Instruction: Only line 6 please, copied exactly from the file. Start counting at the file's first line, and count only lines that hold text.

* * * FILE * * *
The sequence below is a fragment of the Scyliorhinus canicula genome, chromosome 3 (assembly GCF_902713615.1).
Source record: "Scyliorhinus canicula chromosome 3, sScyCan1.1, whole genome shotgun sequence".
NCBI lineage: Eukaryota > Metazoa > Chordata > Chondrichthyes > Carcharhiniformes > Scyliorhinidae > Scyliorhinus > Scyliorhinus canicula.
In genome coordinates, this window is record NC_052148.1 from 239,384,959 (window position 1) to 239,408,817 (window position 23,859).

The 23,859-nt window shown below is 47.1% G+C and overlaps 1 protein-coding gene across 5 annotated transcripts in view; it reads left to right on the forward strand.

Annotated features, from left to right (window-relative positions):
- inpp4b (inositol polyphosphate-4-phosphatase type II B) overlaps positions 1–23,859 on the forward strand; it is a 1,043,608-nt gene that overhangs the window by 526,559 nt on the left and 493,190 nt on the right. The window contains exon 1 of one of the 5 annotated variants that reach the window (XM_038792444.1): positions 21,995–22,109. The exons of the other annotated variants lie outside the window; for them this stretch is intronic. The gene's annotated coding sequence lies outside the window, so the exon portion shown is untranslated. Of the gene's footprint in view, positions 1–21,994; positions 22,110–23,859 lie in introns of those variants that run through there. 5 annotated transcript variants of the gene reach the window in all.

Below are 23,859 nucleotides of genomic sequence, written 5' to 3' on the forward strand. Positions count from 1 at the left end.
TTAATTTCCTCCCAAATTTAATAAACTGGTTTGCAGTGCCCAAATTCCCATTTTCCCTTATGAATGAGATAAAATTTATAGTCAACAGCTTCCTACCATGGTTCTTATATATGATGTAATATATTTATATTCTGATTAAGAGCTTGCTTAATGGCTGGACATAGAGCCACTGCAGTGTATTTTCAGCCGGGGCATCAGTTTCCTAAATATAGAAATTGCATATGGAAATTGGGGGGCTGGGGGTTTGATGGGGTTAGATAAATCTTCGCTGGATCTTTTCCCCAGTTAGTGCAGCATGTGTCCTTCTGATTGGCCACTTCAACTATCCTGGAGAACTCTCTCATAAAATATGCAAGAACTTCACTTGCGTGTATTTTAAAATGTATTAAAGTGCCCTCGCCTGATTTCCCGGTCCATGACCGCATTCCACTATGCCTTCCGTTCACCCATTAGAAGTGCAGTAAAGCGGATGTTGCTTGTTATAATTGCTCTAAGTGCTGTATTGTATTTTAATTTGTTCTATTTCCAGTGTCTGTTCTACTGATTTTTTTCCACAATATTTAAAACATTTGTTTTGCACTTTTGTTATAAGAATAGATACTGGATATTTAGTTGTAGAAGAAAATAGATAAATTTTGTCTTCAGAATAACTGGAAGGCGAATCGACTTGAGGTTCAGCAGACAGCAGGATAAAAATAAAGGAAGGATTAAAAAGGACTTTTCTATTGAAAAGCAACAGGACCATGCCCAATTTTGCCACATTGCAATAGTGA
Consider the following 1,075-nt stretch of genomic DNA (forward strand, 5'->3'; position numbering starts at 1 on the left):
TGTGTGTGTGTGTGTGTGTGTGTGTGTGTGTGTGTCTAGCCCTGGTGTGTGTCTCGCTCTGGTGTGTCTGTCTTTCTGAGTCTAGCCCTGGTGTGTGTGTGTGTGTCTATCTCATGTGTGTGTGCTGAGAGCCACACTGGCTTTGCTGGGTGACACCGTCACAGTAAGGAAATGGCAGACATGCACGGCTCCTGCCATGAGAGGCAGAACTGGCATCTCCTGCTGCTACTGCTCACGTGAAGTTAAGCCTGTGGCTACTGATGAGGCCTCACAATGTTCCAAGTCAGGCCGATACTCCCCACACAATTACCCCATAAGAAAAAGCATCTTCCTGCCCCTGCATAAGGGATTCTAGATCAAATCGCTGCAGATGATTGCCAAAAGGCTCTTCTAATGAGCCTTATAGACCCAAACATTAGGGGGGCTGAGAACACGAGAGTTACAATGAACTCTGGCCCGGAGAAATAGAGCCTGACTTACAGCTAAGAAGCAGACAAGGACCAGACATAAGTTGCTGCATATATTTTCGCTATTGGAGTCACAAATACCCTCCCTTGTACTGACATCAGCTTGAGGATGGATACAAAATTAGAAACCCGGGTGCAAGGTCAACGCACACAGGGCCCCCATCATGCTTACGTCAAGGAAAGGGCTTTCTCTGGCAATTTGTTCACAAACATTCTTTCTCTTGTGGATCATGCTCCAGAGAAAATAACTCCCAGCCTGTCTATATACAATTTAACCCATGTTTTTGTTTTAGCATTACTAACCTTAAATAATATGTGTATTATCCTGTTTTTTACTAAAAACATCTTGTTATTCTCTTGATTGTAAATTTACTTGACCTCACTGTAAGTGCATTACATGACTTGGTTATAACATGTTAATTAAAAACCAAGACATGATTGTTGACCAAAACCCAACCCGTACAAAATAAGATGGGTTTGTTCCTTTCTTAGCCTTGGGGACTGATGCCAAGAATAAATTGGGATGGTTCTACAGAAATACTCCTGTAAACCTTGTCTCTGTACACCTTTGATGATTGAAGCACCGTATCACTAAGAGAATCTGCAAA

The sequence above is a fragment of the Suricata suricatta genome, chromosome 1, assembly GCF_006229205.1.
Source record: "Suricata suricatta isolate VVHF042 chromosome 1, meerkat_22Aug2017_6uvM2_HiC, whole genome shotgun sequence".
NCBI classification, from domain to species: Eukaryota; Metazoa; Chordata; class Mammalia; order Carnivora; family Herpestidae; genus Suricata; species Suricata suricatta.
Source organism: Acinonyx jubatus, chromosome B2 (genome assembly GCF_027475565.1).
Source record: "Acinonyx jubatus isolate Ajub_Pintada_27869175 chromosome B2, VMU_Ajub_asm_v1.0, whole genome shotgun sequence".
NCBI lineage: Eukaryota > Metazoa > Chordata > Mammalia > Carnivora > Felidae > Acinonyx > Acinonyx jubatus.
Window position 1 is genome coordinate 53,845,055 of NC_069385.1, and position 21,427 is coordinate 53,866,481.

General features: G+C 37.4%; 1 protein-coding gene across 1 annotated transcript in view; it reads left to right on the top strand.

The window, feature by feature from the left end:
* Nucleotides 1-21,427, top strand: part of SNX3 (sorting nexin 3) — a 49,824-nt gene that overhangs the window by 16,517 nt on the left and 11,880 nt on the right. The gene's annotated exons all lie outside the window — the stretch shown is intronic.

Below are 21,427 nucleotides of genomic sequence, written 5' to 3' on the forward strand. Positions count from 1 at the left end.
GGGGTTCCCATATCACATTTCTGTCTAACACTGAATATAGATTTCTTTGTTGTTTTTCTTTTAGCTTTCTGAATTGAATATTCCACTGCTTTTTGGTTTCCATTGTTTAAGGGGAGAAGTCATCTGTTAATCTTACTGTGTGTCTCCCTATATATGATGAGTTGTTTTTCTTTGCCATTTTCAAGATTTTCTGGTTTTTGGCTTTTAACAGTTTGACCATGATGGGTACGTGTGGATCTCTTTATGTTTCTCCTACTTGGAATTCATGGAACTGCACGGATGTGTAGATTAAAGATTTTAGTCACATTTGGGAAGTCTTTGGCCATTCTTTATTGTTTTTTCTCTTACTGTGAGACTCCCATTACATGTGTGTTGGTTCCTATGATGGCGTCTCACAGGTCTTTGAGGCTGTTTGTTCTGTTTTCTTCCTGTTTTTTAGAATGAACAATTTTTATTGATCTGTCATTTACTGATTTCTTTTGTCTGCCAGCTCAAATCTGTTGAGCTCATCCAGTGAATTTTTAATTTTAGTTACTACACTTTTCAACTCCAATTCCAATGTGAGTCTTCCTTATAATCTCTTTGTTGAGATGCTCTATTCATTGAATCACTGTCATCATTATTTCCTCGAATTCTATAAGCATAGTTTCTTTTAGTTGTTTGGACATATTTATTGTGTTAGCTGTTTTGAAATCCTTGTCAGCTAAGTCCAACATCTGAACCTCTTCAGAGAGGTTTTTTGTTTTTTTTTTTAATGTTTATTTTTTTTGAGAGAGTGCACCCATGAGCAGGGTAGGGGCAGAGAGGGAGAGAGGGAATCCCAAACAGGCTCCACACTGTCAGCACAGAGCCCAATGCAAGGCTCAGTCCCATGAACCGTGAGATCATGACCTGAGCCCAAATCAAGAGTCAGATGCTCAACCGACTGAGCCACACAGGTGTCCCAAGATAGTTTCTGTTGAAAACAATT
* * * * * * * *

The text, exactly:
Annotated features, from left to right (window-relative positions):